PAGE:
It also has a fun pivot point underneath the front foot to slash out the tail for surfy-style riding. In particular, it excelled in short and medium radius arcing turns as well as slashing and bashing in the slush.
As a medium flexing board with a rocker in the tips, there are a few trade-offs. The first is an obtainable power threshold of the nose before it was overwhelmed. We were able to overpower the nose while carving hard arcing turns on groomers. The provided stiffness of the nose is more than enough for the average user, especially when focusing on quick edge transitions down the fall line. In certain cases, rocker in the tips can threaten edge security in firm snow conditions. While it did not provide camber-like security, we were pleasantly surprised by the edge and stability at speed hold, even on morning frozen corduroy in the spring.
Float in Powder
The Paragon has a profile that provides lots of floatation and easy steering capabilities. The flat rocker in the middle allows this board to turn easily in powder, making it great for all snow conditions and ability levels. The rocker in the tip and tail works to promote flotation and have the board work for you. The Paragon is a very well-rounded board and can easily exist as a board of one based on the above average amounts of powder floatation.
Stability at Speed
We were impressed by the Paragon in all forms of stability. Given its flex pattern and profile, it outperformed our expectations. When straight-lining, we observed small levels of nose chatter on groomed surfaces. The Paragon prefers to make quick edge-to-edge movements when trying to hit top speed as opposed to flat base straight-lining. In bumpy and cruddy areas, the board could easily be knocked off its line due to its softer flex. When these areas were encountered, it was best to leverage the quick edging to find the smoother zones within the bumps.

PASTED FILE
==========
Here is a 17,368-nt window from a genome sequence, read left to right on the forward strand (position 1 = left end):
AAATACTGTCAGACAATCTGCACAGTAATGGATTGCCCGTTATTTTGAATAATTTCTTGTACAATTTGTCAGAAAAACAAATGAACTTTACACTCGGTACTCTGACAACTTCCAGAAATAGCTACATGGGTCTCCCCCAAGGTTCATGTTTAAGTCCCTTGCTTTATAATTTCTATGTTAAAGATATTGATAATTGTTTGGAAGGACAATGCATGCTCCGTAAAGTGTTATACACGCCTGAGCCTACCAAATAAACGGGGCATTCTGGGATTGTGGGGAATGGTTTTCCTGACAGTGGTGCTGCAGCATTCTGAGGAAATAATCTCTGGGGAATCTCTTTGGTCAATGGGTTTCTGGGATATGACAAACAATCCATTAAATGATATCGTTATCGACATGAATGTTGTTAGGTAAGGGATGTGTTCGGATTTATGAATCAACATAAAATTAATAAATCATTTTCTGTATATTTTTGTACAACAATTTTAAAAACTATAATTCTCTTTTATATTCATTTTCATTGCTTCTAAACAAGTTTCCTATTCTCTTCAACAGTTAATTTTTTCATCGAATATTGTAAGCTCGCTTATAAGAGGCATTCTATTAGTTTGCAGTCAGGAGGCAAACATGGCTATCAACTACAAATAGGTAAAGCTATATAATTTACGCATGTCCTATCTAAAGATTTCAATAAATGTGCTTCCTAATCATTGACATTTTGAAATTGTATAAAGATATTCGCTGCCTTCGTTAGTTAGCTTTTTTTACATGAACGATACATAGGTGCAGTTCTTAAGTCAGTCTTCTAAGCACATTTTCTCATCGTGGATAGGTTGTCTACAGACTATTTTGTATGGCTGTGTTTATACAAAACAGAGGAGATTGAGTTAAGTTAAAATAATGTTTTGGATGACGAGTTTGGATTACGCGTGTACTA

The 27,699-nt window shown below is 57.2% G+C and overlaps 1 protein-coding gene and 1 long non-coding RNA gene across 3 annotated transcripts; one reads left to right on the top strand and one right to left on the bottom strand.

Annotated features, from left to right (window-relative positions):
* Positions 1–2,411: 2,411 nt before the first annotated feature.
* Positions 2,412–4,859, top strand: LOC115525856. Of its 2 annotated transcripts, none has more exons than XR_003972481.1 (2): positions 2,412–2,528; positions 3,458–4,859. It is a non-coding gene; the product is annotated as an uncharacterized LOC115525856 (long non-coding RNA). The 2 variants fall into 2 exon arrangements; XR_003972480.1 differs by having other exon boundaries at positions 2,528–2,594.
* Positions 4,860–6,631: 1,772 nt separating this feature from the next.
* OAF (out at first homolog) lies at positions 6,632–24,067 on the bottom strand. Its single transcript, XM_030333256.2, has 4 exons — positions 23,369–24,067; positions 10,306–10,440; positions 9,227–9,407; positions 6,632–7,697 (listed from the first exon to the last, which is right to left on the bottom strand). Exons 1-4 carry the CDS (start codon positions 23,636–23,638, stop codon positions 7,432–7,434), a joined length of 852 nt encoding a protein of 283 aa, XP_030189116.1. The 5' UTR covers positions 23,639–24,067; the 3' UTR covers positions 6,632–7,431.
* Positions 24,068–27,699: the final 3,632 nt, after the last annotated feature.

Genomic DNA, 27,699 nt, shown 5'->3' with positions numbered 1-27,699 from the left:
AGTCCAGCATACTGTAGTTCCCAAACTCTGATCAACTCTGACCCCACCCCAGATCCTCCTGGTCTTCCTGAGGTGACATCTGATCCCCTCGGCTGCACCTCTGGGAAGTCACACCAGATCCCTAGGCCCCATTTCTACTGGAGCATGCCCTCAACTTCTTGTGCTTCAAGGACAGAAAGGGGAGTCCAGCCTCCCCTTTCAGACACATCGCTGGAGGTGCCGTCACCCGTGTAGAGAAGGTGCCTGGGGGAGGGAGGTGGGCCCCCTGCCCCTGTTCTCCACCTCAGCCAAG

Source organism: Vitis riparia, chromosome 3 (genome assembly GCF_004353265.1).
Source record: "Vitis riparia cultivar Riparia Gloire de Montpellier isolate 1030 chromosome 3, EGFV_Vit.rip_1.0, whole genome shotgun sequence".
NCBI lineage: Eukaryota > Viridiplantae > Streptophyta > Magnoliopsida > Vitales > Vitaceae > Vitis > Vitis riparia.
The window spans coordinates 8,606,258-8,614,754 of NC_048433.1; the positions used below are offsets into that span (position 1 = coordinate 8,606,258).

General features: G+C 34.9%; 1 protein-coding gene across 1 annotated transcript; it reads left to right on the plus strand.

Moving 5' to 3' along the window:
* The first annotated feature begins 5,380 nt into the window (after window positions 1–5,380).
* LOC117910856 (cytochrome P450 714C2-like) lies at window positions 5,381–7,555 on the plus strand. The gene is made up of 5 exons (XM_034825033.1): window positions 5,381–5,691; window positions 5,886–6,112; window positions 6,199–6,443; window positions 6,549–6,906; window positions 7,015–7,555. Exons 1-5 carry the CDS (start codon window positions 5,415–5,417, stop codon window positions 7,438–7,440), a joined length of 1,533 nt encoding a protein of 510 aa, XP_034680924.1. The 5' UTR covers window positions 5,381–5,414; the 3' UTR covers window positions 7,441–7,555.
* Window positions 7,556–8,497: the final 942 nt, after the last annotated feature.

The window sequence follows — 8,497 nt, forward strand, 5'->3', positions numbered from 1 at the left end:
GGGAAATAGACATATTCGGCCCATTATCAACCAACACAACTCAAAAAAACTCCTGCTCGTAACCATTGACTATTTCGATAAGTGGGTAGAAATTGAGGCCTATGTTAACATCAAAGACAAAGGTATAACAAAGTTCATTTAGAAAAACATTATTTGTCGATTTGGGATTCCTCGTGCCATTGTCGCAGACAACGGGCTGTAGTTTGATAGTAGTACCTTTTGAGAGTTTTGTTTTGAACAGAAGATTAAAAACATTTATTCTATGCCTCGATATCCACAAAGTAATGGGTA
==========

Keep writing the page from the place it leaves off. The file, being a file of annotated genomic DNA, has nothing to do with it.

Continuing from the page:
This easy to ride and versatile board bodes very well in providing a playful ride. Its rockered tip and tail make it easy to disengage the edges to slash your buddies. Additionally, the medium flex makes initiating butters easier but has a smaller balance, which makes them harder to hold. Its playfulness makes popping off all size side hits a no-brainer.
Popping and Jumping
Pop and landing stability are not inherent features of rocker or flat camber. That being said, this board was very easy to pop. It could easily be popped with limited loading or preparation. When it was loaded, it provided decent pop due to its longer and stiffer tail. When landing, it provided a solid platform to land on, but backseat landings were more challenging to recover from.
The Paragon comes at the market standard for performance snowboards. It's even a little more affordable than most craft boards that are handmade in the US. It performed well, and for the right rider, is definitely worth the money.
The Venture Paragon features a versatile and easy to ride shape that can handle most situations. Based on the design, its performance outdid our expectations, and it's a fun board to ride. It can be overwhelmed in powerful or bumpy moments. It's good for beginners to advanced riders who want one board to have fun and charge straightforward advanced terrain.
— Isaac Laredo